2 . Editors were penalized for criticizing government polices.
3 . Vernacular press was subjected to discriminatory and harsher treatment by British authorities.
4 . Muslim editors and newspapers were selectively victimized.

Call it a mutiny or the first war of independence in 1857, that was the point where the course of the Urdu press separated from the rest of the Indian press. Persian had already been discarded as the official language around the year 1830. It was replaced by Urdu in Persian script. It caused a great heart burn for those who were the protagonists of Hindu in Devanagari script and wanted it to be adopted as the official language. Thus the Urdu press was hit on the head by the watchful authorities and was pulled down on all sides by the contemporary compatriots. In these circumstances Moulvi Mohammad Baqar, editor of the Dehli Urdu Akhbar offered the supreme sacrifice for his writings. He was hanged at a public place, setting an unparalleled example in the whole history of Indian journalism from day one to this day.

When I mention the Urdu press specifically I mean the Muslim press for the purposes of this writing otherwise the Urdu press has never been restricted to only Muslim readers, writers and editors. Eminent Hindu writers and editors have made valuable contribution in the making and evolution of the Urdu press. However, during the post mutiny period the Urdu press found itself caught in the cobweb of confusion. Any attempt to analyze is like entering into a labyrinth but still an attempt is worth all the trouble in the hope of finding a ray of light that could lead in the right direction in future.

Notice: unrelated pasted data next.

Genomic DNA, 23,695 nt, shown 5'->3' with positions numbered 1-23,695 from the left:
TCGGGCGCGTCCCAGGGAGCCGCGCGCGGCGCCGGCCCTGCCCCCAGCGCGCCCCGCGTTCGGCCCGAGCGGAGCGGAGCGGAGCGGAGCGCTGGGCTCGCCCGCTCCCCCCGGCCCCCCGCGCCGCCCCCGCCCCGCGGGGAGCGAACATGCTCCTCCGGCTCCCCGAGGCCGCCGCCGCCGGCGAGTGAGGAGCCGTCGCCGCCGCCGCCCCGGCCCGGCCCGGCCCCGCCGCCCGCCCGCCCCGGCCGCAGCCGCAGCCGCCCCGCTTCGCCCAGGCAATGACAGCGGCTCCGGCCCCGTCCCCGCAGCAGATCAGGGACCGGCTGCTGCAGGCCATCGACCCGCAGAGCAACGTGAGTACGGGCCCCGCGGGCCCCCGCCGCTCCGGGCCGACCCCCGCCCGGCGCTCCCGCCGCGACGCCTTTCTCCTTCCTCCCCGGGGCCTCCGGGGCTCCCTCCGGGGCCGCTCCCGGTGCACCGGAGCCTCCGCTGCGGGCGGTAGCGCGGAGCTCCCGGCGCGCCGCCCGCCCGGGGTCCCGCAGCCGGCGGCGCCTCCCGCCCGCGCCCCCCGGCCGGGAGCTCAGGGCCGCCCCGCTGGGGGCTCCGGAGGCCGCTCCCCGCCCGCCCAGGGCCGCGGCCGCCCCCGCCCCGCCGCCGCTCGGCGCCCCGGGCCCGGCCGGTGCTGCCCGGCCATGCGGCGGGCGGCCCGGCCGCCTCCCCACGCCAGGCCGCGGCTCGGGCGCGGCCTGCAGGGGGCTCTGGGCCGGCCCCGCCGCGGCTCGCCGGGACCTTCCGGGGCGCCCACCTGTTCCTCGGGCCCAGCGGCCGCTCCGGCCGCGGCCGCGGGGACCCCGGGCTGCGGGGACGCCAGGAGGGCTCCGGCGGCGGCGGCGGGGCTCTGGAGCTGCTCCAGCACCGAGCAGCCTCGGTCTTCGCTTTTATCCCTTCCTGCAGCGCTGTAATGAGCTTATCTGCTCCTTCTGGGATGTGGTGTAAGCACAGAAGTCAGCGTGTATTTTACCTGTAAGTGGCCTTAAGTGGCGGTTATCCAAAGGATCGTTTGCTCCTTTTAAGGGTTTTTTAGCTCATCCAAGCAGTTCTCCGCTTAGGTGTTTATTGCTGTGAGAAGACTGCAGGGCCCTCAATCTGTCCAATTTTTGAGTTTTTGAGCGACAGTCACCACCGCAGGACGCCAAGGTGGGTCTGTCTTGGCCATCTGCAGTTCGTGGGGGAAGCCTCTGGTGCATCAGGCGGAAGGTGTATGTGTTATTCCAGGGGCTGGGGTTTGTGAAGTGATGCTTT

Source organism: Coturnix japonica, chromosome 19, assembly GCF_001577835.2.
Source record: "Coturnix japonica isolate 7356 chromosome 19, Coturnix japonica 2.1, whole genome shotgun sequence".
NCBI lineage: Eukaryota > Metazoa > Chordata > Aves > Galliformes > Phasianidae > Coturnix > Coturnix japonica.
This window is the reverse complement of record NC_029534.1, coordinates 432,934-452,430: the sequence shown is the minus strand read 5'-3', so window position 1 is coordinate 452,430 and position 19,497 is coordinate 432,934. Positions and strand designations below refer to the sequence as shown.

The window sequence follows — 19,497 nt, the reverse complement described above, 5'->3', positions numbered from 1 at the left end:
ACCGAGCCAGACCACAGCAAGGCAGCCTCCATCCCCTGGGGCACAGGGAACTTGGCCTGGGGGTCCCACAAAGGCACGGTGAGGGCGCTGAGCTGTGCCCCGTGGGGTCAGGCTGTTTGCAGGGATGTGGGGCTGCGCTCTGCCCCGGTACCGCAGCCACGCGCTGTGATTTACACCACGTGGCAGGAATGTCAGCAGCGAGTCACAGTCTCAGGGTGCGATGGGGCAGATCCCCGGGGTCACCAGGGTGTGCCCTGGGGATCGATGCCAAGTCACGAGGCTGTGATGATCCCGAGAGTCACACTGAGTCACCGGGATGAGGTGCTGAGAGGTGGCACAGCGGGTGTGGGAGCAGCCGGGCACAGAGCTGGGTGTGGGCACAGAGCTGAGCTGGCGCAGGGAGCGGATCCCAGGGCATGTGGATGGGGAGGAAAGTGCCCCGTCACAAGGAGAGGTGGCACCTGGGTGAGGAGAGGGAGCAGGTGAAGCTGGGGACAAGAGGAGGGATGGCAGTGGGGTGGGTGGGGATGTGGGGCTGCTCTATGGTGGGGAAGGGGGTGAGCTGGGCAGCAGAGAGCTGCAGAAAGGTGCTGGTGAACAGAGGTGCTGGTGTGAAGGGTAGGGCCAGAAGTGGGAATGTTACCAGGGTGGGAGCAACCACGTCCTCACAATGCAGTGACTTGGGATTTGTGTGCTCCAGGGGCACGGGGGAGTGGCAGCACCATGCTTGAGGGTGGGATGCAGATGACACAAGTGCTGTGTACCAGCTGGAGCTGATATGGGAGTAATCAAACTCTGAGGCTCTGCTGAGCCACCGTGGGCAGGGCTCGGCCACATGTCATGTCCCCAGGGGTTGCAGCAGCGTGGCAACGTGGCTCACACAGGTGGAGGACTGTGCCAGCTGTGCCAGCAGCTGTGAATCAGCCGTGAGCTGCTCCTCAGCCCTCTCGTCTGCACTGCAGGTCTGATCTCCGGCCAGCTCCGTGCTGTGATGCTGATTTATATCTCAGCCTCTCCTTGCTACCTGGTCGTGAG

The people were vanquished by the alien rulers but their spirit did not die and continued the search for the vent. Sir Syed Ahmad Khan stood for enlightenment in English style and at the same time picked up the loose ends of social reforms through his writings and publications. Others who preferred to tread on a political path were divided. The Ulama of the Deoband School and their followers were strident and straightforward crusaders. They were the people who suffered most. There were more cautions writers who took to satire, made mockery of government policies without being caught for violating any press laws. Such stalwarts had protective umbrella of the Oudh Punch. But their writings were mere vague voices of protests and could not prescribe a line of action on any particular issue. But still such writings became a regular feature of the Urdu press. The tradition still continues. It can still dodge the bureaucratic watch, which had been referred to by Long.

At the same time far reaching political developments were taking place on the side lines. An Englishman Allen Octavio Hume on his retirement in 1882 devoted himself to propagating liberalism among the educated Indians. A couple of other Englishman and a few Indian intellectuals including Surendra Nath Banerjea held similar views. They met in Calcutta and organized first Indian National conference on July 17, 1883 which evolved into the Indian National Congress two years later.
(To be concluded).